Overwintering and spring-emergence studies of Epitrix hirtipennis (Melsheimer), conducted from 1966 to 1971, showed that few beetles emerged in cages during March, 50% emerged by the end of April, and about 95% had emerged by May 31. With the exception of 1967, the insect was not recovered in cages after June 20. Recovery of tobacco flea beetles placed in over wintering cages ranged from 48% in 1967 to a low of 13% in 1970. Peak emergence generally followed light rainfall and warm air temperatures. There appeared to be no direct relationship between the time the beetles were introduced into over wintering cages in the fall and the time of emergence in the spring, or on winter survival.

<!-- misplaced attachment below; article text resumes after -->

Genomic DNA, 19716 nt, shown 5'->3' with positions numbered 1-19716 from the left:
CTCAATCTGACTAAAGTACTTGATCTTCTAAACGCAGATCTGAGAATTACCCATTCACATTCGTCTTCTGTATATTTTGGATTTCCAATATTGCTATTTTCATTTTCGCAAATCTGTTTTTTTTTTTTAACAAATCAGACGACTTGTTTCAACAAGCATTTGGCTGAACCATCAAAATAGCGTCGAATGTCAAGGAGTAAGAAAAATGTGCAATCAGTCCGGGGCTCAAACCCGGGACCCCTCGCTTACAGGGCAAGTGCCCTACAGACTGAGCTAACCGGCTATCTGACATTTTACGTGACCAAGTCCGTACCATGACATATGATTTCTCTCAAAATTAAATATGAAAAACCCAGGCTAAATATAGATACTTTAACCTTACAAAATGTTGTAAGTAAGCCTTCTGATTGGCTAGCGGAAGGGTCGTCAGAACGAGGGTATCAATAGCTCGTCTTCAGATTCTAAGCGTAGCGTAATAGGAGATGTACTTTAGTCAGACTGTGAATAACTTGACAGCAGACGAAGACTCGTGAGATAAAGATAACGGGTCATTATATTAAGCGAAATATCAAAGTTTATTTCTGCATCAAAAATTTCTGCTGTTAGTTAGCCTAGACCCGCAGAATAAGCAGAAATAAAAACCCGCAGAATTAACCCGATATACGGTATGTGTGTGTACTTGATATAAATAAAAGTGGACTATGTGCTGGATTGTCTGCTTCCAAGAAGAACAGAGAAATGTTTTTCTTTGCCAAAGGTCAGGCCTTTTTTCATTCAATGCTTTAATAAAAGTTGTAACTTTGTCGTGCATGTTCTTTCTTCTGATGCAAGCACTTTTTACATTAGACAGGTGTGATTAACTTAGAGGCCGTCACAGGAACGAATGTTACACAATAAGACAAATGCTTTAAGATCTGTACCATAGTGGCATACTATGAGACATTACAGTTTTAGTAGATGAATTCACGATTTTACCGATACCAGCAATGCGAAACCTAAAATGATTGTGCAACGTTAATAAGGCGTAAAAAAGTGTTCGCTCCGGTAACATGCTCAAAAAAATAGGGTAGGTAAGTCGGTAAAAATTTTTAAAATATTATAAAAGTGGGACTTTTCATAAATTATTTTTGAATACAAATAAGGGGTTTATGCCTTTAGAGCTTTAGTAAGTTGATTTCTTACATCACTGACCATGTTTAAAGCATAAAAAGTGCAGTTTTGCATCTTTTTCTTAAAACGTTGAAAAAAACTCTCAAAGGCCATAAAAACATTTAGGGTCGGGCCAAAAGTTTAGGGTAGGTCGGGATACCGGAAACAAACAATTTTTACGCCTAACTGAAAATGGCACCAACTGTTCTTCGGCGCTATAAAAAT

Document Type: Research Article
Publication date: February 1, 1973
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Journal of Economic Entomology is published bimonthly in February, April, June, August, October, and December. The journal publishes articles on the economic significance of insects and is divided into the following sections: apiculture & social insects; arthropods in relation to plant disease; forum; insecticide resistance and resistance management; ecotoxicology; biological and microbial control; ecology and behavior; sampling and biostatistics; household and structural insects; medical entomology; molecular entomology; veterinary entomology; forest entomology; horticultural entomology; field and forage crops, and small grains; stored-product; commodity treatment and quarantine entomology; and plant resistance. In addition to research papers, Journal of Economic Entomology publishes Letters to the Editor, interpretive articles in a Forum section, Short Communications, Rapid Communications, and Book Reviews.